The Fiery guide to all the Champagne! Part 2

In Part 2 of the Fiery Explorer’s guide to the Champagne region, I explain which Champagne Houses we visited, recommendations for buying fantastic Champagne under €20 and share to where best stay to maximize your time drinking all the delicious bubbles!

Fiery guide to Champagne region
After our trip, I was 100% a #Champagne snob 😉

Which Champagne Houses should I visit?

There are hundreds of Champagne houses in the champagne region, the majority of which are open for visits and most importantly – tastings!

When we decided to drive over to the Champagne region, everyone got to choose one house to visit, or it was up to the others to give suggestions. As it was all our first time visiting the region, we thought we would learn about Champagne by doing two tours. One was Mumm, and my choice was Veuve Clicquot, both located in Reims.

Fiery guide to Champagne region
The bottles of vintage Champagne resting at Veuve Clicquot
Fiery Guide to Champagne region
My spoils at Veuve Clicquot alone…

Do I need to book the tastings in advance?

For the majority of Champagne houses, you do not need to book in advance. The smaller houses in the villages will often be open during the day and have a tasting room. At Champagne J.M. Gobillard et Fils, we got a three glass tasting for €5. YES, FIVE EUROS. The glasses were not large, which was perfect, but large enough to taste the difference between their vintage and non-vintage Champagnes.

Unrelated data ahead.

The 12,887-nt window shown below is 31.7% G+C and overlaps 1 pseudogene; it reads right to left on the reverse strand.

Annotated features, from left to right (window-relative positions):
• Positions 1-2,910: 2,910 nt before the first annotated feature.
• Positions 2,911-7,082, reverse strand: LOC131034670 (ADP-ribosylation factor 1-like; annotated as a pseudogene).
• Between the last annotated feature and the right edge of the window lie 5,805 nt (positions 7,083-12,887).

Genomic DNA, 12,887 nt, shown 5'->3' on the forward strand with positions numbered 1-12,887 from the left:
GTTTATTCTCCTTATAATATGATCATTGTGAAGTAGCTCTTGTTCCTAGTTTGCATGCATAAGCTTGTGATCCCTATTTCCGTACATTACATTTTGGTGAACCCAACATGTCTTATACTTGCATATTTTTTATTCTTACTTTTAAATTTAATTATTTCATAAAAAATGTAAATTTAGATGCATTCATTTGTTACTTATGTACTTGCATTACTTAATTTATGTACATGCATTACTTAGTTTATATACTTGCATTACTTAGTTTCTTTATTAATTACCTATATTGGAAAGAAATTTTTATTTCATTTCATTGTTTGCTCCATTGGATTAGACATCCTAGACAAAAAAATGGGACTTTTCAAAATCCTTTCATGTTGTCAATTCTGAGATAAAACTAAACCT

The larger houses such as Mumm, Veuve Clicquot, and Pommery usually offer tours as well as tastings. If you want to participate in a tour, I really recommend booking it in advance. Not only are you then assured of a place in the tour, but it is cheaper than booking it locally. I also advise booking directly through their website, and not through another site/operator, as this will be more expensive. If you only want to do a tasting or visit their store, you can visit them during open hours.

I want to explore the Champagne region in a #fiery way – how many Champagne houses should I visit?

I know, it’s tempting to just plan driving from village to village, going from tasting to tasting and maximizing your champagne time. But I’m going to be honest, this region has more to offer than just Champagne, and a #fiery trip should 100% revolve around more than Champagne. See Champagne as the beautiful bubbly river, that you continuously see during your trip, while you explore nature in the area, your friendships, your relationship, French food… I think you catch my drift.

Our trip was framed by Champagne, and it became the catalyst of our discussions and fun that we had as a group of friends. For a few of my friends I felt it intensified the deep conversations they had during the weekend. For others, it became the fuel for fun of the weekend. Not that we need that, mind you, but it’s nice when it’s pink and bubbly! For me, it helped me stand more in the present, and be grateful for the life that I have and the experiences I am able to live with others. There really isn’t a better reason to have Champagne is there 😘?

Back to the Champagne guide and which houses to visit…